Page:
Thursday, December 26, 2013


Christmas 2013 has passed. For Nancy and me it was, for the most part, a season of quiet reflection. We did get a few gifts for my kids and for Nancy’s family, but decided against exchanging gifts with one another. It proved to be a very good decision. Our conversations were filled with meaning. Our home glowed with an aura of peace and good will, the kind the angels of Bethlehem described to the shepherds.
It was also nice to see that our media must have gotten the memo. Most of us have grown tired of the debate about what constitutes the appropriate seasonal greeting – “Merry Christmas” or “Happy Holidays.” I’ve never been able to figure out why so many in the Christian community got so upset to begin with. I guess it goes to show that our media has far too much power to shape our ideas and opinions.
I’m not naïve enough to think that we don’t have detractors and antagonists. We’ve got plenty. But, there are some things they can’t change, no matter how hard they try. Jesus’ birth was very real. So were his life, his deeds, and his words. They’ll never be able to give us a world where a masterpiece like Giotto’s “Madonna with Child” becomes “Madonna without Child.” Nor can they take away the very real encounter I had with this very real Jesus in the Republic of Vietnam back in the 60’s. Nor can they expunge the experience of millions of other Christians.
Looking back at it, it was especially nice this year to be able to escape the ever-grinding gears of America’s conspicuous consumerism machine. It’s sad when you think about it. Primitive and early Christianity had nothing whatsoever to do with the consumer mindset that has overtaken us moderns. In fact, the Christianity of those times had a decidedly counter-culture flair when it came to economics. Jesus said things that run counter to modern thought, things like “Man does not live by bread alone,” “How hard it is for the rich to enter the kingdom of God,” or “No one can serve two masters….you cannot serve God and money.” The early church took these words seriously, which caused them to run afoul of the commercial interests of their time. The Apostle Paul enraged the merchants of Ephesus when he preached that the silver shrines dedicated to the worship of the Greek goddess Artemis were worthless. With the prospect of shrinking sales and profits in mind, an influential silversmith named Demetrius gathered his fellow craftsmen and merchants together and appealed first to their greed, then to their moral instincts. “Our trade will   lose its good name,” he said. Artemis would be “robbed of her divine majesty.” When the merchants heard this they were furious and Demetrius got what he wanted – a near riot. For two hours, the crowd roared in unison, “Great is Artemis of the Ephesians.” It took the city clerk to eventually calm the crowd down by suggesting they take Paul and his companions to court.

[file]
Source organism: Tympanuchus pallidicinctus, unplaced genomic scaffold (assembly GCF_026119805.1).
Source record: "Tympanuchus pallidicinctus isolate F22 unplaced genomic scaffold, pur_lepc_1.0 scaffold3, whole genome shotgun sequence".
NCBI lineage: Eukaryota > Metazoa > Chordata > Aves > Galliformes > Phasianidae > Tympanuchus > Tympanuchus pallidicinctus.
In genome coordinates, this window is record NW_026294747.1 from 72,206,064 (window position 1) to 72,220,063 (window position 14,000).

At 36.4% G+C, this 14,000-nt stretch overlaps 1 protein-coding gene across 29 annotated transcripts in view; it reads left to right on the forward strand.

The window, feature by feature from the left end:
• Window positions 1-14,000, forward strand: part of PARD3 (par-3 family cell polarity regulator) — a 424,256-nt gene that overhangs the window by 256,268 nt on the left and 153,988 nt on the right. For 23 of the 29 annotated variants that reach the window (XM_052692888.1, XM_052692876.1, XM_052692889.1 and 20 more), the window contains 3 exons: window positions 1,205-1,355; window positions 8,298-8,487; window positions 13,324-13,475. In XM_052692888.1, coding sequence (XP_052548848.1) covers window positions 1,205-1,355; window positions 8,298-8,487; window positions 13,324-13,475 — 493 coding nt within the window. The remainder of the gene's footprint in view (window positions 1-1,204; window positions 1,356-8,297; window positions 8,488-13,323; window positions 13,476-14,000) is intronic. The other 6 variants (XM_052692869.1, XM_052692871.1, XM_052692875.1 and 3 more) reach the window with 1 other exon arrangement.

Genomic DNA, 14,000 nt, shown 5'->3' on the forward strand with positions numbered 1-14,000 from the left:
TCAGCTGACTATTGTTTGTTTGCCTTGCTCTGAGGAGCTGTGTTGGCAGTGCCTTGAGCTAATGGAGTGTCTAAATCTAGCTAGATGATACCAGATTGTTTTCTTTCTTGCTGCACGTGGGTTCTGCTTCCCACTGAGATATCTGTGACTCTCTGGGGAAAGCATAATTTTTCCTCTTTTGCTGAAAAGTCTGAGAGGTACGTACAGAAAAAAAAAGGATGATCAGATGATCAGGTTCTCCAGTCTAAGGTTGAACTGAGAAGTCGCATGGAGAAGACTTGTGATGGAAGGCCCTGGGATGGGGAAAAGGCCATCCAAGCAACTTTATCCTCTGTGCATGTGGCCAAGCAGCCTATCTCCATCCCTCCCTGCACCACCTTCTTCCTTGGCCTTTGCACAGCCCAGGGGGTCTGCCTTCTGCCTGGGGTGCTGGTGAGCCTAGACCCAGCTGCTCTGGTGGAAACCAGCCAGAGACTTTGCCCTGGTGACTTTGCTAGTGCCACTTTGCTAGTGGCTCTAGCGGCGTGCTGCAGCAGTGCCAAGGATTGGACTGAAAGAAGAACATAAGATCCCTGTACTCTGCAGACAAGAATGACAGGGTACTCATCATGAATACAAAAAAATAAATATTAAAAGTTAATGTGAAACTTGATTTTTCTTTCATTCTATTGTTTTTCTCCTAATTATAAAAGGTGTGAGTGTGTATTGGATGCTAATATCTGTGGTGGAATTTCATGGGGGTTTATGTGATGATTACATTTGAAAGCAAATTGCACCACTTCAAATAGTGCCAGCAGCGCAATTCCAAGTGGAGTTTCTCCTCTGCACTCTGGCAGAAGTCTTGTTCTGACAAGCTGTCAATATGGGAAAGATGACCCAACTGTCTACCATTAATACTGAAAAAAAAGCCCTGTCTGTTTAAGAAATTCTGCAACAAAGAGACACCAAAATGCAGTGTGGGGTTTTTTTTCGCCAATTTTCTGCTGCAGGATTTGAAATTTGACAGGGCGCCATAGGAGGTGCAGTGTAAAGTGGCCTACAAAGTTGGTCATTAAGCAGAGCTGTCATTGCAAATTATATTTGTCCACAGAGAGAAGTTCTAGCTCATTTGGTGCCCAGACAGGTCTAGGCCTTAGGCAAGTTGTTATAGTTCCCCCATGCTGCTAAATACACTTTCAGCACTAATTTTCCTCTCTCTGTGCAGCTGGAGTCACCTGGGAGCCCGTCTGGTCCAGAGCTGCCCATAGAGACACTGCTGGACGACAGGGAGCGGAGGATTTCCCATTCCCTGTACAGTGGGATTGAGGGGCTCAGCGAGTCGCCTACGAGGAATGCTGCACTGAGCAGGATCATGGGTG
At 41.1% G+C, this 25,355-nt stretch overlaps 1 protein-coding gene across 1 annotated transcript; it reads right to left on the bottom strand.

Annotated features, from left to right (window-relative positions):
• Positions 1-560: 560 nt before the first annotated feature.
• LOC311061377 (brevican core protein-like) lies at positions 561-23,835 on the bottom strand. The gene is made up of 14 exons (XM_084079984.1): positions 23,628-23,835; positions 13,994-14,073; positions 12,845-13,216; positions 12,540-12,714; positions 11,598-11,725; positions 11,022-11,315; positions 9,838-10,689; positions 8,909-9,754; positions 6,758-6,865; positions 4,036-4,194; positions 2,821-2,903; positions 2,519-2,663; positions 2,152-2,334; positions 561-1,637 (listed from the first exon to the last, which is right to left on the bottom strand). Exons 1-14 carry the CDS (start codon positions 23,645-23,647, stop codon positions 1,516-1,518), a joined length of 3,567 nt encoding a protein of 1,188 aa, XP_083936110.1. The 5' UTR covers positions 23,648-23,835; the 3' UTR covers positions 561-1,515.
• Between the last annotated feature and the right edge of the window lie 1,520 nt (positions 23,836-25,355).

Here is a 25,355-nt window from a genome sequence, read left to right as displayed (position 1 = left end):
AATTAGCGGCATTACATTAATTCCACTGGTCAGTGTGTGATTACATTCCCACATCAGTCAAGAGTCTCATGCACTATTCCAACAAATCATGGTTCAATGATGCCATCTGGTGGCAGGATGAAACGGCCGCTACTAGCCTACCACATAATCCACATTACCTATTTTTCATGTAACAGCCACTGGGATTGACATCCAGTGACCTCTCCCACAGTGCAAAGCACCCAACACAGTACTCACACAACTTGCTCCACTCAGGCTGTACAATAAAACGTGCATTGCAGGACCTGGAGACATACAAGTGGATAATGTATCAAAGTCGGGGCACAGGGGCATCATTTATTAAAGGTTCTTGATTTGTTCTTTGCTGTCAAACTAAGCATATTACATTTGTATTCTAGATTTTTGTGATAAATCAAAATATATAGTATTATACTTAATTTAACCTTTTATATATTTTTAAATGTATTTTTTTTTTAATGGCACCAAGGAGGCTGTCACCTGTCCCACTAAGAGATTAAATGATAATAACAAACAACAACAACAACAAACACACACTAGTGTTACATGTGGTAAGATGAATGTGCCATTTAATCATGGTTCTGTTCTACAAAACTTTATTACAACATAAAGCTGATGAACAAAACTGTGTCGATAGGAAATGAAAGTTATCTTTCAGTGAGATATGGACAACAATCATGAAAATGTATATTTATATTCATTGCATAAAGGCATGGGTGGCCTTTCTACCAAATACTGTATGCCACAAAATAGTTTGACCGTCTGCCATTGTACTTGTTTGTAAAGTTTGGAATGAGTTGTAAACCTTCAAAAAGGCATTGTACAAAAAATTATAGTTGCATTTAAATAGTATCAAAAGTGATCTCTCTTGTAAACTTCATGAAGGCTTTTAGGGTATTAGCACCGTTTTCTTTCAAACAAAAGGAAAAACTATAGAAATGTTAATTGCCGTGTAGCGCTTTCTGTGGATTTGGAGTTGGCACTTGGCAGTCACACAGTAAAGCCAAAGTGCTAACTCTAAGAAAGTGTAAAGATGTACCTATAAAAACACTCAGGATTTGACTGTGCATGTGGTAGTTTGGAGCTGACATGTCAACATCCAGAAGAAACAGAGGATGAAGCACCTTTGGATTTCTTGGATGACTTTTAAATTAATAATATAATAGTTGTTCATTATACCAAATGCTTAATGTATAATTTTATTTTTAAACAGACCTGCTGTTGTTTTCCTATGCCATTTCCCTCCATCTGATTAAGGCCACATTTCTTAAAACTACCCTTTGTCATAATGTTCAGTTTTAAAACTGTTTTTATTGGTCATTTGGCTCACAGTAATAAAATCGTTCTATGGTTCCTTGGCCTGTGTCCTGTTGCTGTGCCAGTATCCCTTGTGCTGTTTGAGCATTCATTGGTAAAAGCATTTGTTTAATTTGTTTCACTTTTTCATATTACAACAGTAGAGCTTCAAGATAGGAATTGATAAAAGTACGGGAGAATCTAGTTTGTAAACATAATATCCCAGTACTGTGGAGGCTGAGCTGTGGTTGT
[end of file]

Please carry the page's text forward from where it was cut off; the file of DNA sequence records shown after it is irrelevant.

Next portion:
How the times have changed. I can’t imagine today’s Christian community becoming so out of step with the nation’s commercial interests that their anti-social behavior would cause near riots in the streets.
The New Year is a few days off. The uproar about what constitutes the appropriate seasonal greeting will be forgotten. But, 2014 will bring more important, and meaningful, points of tension between Christians and their antagonists. The Supreme Court will decide whether or not David Green, owner and founder of Hobby Lobby, has the legal right to integrate his faith with his business practices.  In a world that is increasingly post-Christian, new norms will continue to be established to replace those deemed “antiquated.” The new norms will give increased power to social service agencies or government bureaucrats. There will be more and more cases like the one in which a British social service agency forcibly took an Italian woman’s child from her by caesarean section and put the child up for adoption, using their notion of what was best for the child as the justification (the Telegraph – November 30, 2013).
These, and other cases (infanticide, euthanasia) to come, will force important decisions on Christians. Will we give in to the new norms? Will we try to re-establish our norms? Or, will be seek avenues of conscientious objection?
If we accept the new norms, society will consider us to be “reasonable.” If we choose the path of conscientious objection, we can be sure of powerful societal backlash against us.